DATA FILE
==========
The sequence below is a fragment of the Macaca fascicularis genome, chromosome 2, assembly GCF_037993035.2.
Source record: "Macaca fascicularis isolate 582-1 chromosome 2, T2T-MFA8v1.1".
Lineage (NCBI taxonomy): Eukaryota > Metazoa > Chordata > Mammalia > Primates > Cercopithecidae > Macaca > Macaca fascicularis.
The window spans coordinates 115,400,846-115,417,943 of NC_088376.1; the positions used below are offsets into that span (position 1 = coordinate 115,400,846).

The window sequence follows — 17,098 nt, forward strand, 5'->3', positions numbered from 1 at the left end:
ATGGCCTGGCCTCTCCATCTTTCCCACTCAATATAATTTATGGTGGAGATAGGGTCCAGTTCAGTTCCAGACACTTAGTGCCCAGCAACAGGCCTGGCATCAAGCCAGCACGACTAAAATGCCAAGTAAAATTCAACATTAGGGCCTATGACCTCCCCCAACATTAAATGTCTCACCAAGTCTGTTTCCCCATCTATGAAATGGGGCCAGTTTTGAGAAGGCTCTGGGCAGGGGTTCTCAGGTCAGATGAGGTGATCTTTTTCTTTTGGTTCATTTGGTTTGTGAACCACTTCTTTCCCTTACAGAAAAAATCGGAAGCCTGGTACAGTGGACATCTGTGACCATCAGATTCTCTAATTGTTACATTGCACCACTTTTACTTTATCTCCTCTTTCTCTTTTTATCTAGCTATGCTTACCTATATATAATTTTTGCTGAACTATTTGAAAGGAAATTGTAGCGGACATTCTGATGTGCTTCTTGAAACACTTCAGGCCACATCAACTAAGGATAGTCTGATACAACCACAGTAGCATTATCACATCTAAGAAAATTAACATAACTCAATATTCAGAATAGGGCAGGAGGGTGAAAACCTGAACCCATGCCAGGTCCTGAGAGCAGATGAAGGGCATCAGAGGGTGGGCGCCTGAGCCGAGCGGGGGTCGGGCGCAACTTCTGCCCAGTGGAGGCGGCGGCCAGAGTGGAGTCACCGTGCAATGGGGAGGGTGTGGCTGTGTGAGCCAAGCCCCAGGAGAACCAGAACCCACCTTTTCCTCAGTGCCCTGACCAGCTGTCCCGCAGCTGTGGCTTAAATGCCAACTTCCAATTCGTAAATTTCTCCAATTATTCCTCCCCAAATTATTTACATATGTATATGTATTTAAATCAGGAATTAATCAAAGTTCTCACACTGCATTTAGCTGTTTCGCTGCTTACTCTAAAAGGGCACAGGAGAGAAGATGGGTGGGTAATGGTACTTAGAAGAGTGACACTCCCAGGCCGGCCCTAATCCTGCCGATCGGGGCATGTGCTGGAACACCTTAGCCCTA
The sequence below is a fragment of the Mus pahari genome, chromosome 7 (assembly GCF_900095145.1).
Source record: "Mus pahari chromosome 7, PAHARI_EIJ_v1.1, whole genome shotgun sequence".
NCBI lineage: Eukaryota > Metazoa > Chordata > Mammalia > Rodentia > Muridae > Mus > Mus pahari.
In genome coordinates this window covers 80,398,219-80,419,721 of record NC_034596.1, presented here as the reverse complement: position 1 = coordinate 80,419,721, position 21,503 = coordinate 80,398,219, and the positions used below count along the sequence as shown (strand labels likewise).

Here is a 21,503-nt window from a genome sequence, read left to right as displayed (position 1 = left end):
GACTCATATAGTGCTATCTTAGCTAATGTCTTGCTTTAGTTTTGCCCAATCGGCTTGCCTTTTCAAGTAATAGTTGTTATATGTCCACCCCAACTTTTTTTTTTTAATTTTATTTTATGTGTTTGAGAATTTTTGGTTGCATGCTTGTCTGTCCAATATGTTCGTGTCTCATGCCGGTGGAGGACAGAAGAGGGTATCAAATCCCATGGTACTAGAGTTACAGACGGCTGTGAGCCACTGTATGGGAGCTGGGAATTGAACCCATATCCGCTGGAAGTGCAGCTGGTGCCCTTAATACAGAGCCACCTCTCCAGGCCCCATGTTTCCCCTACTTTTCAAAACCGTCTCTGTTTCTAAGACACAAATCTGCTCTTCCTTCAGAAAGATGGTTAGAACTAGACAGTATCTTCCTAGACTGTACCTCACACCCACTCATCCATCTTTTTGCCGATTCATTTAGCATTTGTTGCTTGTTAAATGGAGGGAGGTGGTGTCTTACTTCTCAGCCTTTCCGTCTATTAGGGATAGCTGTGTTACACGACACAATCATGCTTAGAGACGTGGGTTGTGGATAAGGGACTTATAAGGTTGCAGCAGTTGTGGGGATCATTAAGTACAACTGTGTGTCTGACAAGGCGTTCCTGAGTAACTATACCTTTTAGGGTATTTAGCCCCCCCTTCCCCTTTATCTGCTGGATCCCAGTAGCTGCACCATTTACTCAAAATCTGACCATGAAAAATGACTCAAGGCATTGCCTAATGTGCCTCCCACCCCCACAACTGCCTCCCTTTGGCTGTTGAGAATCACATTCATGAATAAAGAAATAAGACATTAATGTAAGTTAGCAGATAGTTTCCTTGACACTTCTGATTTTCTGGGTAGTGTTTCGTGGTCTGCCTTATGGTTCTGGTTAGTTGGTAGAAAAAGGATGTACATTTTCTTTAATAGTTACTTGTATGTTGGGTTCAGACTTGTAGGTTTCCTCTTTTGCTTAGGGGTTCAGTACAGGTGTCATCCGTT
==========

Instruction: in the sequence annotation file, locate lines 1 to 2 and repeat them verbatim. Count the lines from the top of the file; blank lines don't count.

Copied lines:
The sequence below is a fragment of the Macaca fascicularis genome, chromosome 2, assembly GCF_037993035.2.
Source record: "Macaca fascicularis isolate 582-1 chromosome 2, T2T-MFA8v1.1".